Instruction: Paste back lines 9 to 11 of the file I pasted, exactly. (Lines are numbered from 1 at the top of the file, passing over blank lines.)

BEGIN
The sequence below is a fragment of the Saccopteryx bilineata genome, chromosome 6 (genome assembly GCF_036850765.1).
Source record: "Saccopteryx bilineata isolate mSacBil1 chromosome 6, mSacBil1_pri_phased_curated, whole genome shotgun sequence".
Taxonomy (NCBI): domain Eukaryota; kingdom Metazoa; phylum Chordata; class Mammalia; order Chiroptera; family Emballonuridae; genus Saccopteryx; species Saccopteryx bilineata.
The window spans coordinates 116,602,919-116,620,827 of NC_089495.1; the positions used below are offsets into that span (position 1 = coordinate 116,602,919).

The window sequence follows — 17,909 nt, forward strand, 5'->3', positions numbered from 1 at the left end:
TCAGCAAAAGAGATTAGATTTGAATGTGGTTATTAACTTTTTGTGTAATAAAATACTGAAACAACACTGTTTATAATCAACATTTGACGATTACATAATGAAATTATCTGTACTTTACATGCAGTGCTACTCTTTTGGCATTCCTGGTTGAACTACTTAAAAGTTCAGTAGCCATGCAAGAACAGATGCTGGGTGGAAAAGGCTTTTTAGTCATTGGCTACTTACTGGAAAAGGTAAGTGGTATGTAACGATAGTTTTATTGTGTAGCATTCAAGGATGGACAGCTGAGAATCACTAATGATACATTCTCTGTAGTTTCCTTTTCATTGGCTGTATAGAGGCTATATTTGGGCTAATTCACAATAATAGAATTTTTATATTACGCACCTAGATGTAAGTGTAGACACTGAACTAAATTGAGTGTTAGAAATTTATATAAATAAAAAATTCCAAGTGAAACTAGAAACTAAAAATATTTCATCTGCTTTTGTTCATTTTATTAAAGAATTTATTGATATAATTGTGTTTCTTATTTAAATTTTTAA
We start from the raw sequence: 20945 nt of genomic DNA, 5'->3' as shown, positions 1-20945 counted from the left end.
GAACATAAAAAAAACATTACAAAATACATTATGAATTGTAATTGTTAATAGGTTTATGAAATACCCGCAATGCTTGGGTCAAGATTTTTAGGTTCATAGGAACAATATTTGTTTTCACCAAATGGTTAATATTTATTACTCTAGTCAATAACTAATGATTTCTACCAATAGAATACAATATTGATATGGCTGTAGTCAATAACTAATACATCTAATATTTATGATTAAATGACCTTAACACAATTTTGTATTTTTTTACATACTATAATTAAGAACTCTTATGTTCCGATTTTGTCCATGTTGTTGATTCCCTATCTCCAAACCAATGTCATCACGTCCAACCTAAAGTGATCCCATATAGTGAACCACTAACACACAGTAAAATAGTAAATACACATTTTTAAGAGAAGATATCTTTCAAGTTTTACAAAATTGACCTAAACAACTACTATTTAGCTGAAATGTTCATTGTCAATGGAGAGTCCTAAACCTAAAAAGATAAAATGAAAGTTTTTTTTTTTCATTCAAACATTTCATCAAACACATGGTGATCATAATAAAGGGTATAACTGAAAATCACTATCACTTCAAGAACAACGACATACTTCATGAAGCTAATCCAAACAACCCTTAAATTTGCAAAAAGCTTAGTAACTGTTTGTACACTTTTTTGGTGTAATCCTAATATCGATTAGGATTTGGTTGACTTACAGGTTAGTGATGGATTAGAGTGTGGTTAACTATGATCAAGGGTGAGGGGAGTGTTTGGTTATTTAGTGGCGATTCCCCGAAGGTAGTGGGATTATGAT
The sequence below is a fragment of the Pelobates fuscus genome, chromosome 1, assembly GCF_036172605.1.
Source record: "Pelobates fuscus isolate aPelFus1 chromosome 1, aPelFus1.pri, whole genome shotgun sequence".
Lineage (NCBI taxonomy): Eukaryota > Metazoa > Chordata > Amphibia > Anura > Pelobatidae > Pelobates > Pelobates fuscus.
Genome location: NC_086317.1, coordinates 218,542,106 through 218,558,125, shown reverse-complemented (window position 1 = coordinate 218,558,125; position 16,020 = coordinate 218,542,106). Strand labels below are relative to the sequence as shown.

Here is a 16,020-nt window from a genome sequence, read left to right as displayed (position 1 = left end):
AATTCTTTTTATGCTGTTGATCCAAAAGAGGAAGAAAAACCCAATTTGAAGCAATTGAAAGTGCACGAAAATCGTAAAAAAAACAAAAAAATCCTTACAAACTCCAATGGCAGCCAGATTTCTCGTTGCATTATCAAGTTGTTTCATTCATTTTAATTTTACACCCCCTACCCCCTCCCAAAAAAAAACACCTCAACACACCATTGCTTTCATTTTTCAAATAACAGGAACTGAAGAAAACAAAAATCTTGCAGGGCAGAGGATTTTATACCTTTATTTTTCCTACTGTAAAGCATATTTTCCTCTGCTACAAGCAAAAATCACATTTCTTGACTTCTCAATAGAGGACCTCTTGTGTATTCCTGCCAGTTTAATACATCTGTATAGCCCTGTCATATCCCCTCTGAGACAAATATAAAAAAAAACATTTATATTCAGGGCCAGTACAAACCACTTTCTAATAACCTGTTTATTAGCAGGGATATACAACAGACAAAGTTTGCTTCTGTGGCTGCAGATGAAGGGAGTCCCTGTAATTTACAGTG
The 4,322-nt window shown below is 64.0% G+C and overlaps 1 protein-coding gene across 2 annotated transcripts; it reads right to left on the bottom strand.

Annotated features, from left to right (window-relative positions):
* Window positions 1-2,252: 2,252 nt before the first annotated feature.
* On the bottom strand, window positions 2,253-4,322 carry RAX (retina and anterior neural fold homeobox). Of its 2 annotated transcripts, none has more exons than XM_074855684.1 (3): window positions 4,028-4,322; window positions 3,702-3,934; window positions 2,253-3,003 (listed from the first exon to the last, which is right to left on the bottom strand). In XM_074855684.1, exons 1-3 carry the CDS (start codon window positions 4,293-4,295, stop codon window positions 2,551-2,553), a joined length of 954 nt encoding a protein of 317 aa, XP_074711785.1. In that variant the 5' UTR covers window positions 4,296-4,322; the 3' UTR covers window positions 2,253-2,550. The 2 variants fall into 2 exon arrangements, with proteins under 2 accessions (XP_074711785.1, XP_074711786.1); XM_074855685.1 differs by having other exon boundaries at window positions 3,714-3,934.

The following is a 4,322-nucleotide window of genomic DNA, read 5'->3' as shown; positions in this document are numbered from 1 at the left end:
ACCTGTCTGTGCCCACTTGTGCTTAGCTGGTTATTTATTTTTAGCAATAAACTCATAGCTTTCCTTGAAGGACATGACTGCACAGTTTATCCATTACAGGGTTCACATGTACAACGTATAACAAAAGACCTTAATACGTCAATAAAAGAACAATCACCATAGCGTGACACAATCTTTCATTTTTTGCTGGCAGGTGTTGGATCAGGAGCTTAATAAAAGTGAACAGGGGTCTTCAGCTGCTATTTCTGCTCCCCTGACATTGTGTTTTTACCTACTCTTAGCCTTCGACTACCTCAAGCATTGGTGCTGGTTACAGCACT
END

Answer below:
The sequence below is a fragment of the Pelobates fuscus genome, chromosome 1, assembly GCF_036172605.1.
Source record: "Pelobates fuscus isolate aPelFus1 chromosome 1, aPelFus1.pri, whole genome shotgun sequence".
Lineage (NCBI taxonomy): Eukaryota > Metazoa > Chordata > Amphibia > Anura > Pelobatidae > Pelobates > Pelobates fuscus.